. as for the action in europe, really, the action focuses on italy where there's an impending political regime change. more on that in just a moment. the road map starts at the golden arches. mcdonald's blowing out expectations for november sales after the dismal drop in the month of october. hoping to fuel the rise, the bacon/onion/cheddar sandwich. >> there's one thing for certain, taxes on top earners are going up. >> turmoil in italy. berlusconi throws his hat in the ring. retail sales numbers out of china, hoping the economy is in fact on an upswing. >> apple, enthusiasm. jeffreys trimming its price target to 800 from 900, as apple shares do trade lower in the pre-market. we'll start with mcdonald's, posting better than expected november same-store sales, global comps up 2.4. u.s. same-store sales up 2.5, offered by breakfast offerings, including that cheddar/bacon/onion sandwich, as melissa mentioned. jim? people are saying the u.s. maybe is making a turn here. >> i find mcdonald's is levered to new products, levered to menu technology. they do invent things. my hat's off to janet. they had thi
closing at 12:30. the nordic markets all closed for trades today. italy closed for trade. the smi closed for trade. we've got the ftse 1100 a couple of points higher. the cac and the ibex 35 just off marginal marginally, as well. i would like to show you what type of performance we've had on a year-to-date basis. rising somewhere in the region of 15% since the beginning of this year. you will note that we have had had a bit of a rally heading towards december. the question is whether we'll see that continue into next year. looking at a slightly broader base, the 600 index here, year-to-date higher by 15%, as well. europe's largest economy, the german market seeing some pretty significant gains as well as the dow jones stocks 50 up by 50%. so this brings its up, can it really continue next year? that's when you want to glance at barons, indicating over the weekend you could be looking at a rally. 20% next year. they singled out a number of stocks that they mentioned next year. by the way, andrew one look like one of the little elves in denmark dressed in my parents' garden. it's very swee
decliners well outpacing advancers. the ftse mib in italy down .6%. the ibex down .4%. the dax selling off .5% lower than yesterday. same goes for the ft. if it is, down .8%. 5909. how quickly we've gone from talking about 6,000 to talking about 5,900. the german bund rallying. same goes for the uk. we're seeing a rotation into safety, out of risk and out of spain and italy. about 4.5% for italy. thin trading in markets is exacerbating the move that we're seeing as we approach the year. today, the austy dollar is weaker against the u.s. dollar by about .4%. proxy there for global growth prospects. the dollar/yen is weaker by about .25%. this as markets digest the news out of the boj and gauge whether they'll be successful in boosting inflation ultimately. the euro/dollar, 1.3221. so for trading in asia, just how japan, china and the rest have been affected by fiscal cliff news, diedra morris is join onning us with plenty more. hi. >> hey, kelly. it was a bit of a rude awaking. a lot of these indexes were on their way to gains and then we had the fiscal cliff setback. we had news that john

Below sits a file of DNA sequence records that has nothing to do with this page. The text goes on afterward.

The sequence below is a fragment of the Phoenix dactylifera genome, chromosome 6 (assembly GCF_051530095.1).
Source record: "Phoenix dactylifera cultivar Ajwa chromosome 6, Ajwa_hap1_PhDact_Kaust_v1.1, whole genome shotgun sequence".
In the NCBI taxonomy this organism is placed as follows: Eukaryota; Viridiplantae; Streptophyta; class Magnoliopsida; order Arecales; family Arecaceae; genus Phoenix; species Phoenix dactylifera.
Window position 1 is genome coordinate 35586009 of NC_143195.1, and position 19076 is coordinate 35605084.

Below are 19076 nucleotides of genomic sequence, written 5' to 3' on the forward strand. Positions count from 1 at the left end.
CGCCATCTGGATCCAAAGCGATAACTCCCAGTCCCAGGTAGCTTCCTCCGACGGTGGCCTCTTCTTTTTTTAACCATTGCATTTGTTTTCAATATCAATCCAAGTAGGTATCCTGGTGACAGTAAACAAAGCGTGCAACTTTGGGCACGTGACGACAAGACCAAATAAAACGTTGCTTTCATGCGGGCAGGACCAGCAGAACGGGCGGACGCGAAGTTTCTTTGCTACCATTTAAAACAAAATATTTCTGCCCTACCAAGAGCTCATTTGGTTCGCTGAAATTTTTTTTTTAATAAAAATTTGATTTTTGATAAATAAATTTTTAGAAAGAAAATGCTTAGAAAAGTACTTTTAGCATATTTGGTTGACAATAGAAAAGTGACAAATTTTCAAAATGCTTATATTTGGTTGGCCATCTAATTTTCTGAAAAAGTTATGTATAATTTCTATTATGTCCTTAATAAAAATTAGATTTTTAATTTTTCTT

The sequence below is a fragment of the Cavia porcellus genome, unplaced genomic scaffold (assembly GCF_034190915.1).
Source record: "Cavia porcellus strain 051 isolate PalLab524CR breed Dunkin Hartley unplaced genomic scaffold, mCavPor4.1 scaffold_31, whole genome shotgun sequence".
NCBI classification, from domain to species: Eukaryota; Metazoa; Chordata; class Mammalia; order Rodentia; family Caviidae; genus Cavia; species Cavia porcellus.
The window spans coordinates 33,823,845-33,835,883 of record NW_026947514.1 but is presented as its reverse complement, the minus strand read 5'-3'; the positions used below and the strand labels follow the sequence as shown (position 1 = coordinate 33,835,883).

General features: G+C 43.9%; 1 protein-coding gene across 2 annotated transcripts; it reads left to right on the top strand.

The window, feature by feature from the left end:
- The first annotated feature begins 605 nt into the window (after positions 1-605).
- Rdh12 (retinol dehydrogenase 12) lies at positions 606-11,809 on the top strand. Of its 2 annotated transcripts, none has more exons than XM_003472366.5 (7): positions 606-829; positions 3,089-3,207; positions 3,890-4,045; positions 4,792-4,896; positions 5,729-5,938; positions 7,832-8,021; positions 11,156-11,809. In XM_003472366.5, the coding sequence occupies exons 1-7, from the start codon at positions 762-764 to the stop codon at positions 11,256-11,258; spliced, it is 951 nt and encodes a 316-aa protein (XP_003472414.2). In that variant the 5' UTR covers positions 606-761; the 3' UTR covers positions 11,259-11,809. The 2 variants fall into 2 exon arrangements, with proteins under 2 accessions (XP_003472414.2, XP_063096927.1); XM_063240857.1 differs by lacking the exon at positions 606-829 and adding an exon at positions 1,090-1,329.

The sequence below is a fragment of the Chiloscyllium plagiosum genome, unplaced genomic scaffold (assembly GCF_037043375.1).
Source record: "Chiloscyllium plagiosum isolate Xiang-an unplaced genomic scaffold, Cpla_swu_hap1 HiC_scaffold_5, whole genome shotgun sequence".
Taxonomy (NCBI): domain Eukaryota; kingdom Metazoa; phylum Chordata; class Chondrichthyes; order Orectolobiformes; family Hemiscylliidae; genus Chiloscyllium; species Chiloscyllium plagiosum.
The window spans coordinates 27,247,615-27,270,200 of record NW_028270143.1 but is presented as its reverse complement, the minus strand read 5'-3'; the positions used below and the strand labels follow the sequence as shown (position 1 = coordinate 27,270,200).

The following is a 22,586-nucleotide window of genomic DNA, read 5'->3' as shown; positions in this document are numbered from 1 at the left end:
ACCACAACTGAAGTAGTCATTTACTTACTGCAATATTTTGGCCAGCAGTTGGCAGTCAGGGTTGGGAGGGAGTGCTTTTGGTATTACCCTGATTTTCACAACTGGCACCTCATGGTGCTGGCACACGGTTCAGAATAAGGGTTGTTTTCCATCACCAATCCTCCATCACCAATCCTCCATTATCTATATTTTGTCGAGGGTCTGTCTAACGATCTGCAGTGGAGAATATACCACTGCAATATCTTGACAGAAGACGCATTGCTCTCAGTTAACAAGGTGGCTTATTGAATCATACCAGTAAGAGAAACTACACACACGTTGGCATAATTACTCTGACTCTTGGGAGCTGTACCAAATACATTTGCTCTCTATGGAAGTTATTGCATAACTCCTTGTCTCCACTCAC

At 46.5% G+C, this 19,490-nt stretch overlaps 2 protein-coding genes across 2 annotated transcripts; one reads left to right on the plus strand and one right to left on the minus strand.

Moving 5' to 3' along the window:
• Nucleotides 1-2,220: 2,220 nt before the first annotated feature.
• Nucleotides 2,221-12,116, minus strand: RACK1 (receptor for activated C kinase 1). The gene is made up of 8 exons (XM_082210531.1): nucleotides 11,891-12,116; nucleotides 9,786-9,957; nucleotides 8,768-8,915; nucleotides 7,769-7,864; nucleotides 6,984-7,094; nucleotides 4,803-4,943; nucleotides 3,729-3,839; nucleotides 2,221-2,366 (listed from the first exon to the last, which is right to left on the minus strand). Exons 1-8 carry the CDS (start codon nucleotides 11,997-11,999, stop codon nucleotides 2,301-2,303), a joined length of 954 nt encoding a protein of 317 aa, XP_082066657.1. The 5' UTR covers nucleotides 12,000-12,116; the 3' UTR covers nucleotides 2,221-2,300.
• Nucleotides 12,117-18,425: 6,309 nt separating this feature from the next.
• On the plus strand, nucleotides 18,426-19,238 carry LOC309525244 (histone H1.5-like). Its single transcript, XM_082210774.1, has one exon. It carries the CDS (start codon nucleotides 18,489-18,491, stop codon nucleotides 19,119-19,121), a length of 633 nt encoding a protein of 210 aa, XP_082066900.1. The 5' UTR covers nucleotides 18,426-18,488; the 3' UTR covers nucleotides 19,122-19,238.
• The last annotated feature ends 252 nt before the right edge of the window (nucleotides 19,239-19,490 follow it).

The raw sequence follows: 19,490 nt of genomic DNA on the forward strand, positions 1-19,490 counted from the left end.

that means but italy has its own laws as you know, probably as well as anybody. but he wants -- he'd like to continue to run the show because he feels just like mario draghi that he's been very successful and he can't let go of the reins. now i understand that. but he doesn't want to run. >> he's been very successful and he tells us about that. >> right. >> he had his july 26th surprise between him and mario draghi but in the end as you pointed out off camera he doesn't want to lose. he's not going through the process in a way where he can lose. basically if you appoint me i'll take it. >> right. >> i think president obama or any politician in the u.s. would love to have those terms up. >> right. he wants the terms. no election. i don't want that process. i don't want the feeling of rejection but i'd like to continue in this path. italy has to make a decision and i think the big money will line up behind him. we see the reactions when berlusconi was on the rise for those two days the bond market got trashed again in italy and he's been out there talking this morning anyway. >> switching g